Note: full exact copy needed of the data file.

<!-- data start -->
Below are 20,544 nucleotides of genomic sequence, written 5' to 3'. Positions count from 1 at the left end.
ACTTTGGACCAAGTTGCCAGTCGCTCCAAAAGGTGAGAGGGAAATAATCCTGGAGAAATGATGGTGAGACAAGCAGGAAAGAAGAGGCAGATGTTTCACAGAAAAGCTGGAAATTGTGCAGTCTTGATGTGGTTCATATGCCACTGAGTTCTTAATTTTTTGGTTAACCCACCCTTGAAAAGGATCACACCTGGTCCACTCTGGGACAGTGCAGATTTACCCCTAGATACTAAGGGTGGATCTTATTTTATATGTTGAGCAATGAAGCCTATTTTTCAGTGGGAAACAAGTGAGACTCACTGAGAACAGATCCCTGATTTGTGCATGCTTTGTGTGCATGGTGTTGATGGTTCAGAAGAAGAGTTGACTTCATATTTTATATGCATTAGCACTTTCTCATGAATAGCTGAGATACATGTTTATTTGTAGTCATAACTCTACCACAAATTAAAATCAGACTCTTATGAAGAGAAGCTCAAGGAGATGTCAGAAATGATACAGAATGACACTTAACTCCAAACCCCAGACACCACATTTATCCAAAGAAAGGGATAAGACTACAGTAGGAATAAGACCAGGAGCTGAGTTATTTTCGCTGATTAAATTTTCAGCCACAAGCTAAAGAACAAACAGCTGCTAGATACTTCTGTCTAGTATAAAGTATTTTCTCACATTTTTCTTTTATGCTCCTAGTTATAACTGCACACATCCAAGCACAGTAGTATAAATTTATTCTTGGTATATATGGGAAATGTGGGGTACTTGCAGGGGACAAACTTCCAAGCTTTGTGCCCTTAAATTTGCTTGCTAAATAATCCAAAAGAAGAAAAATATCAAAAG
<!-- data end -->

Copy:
Below are 20,544 nucleotides of genomic sequence, written 5' to 3'. Positions count from 1 at the left end.
ACTTTGGACCAAGTTGCCAGTCGCTCCAAAAGGTGAGAGGGAAATAATCCTGGAGAAATGATGGTGAGACAAGCAGGAAAGAAGAGGCAGATGTTTCACAGAAAAGCTGGAAATTGTGCAGTCTTGATGTGGTTCATATGCCACTGAGTTCTTAATTTTTTGGTTAACCCACCCTTGAAAAGGATCACACCTGGTCCACTCTGGGACAGTGCAGATTTACCCCTAGATACTAAGGGTGGATCTTATTTTATATGTTGAGCAATGAAGCCTATTTTTCAGTGGGAAACAAGTGAGACTCACTGAGAACAGATCCCTGATTTGTGCATGCTTTGTGTGCATGGTGTTGATGGTTCAGAAGAAGAGTTGACTTCATATTTTATATGCATTAGCACTTTCTCATGAATAGCTGAGATACATGTTTATTTGTAGTCATAACTCTACCACAAATTAAAATCAGACTCTTATGAAGAGAAGCTCAAGGAGATGTCAGAAATGATACAGAATGACACTTAACTCCAAACCCCAGACACCACATTTATCCAAAGAAAGGGATAAGACTACAGTAGGAATAAGACCAGGAGCTGAGTTATTTTCGCTGATTAAATTTTCAGCCACAAGCTAAAGAACAAACAGCTGCTAGATACTTCTGTCTAGTATAAAGTATTTTCTCACATTTTTCTTTTATGCTCCTAGTTATAACTGCACACATCCAAGCACAGTAGTATAAATTTATTCTTGGTATATATGGGAAATGTGGGGTACTTGCAGGGGACAAACTTCCAAGCTTTGTGCCCTTAAATTTGCTTGCTAAATAATCCAAAAGAAGAAAAATATCAAAAG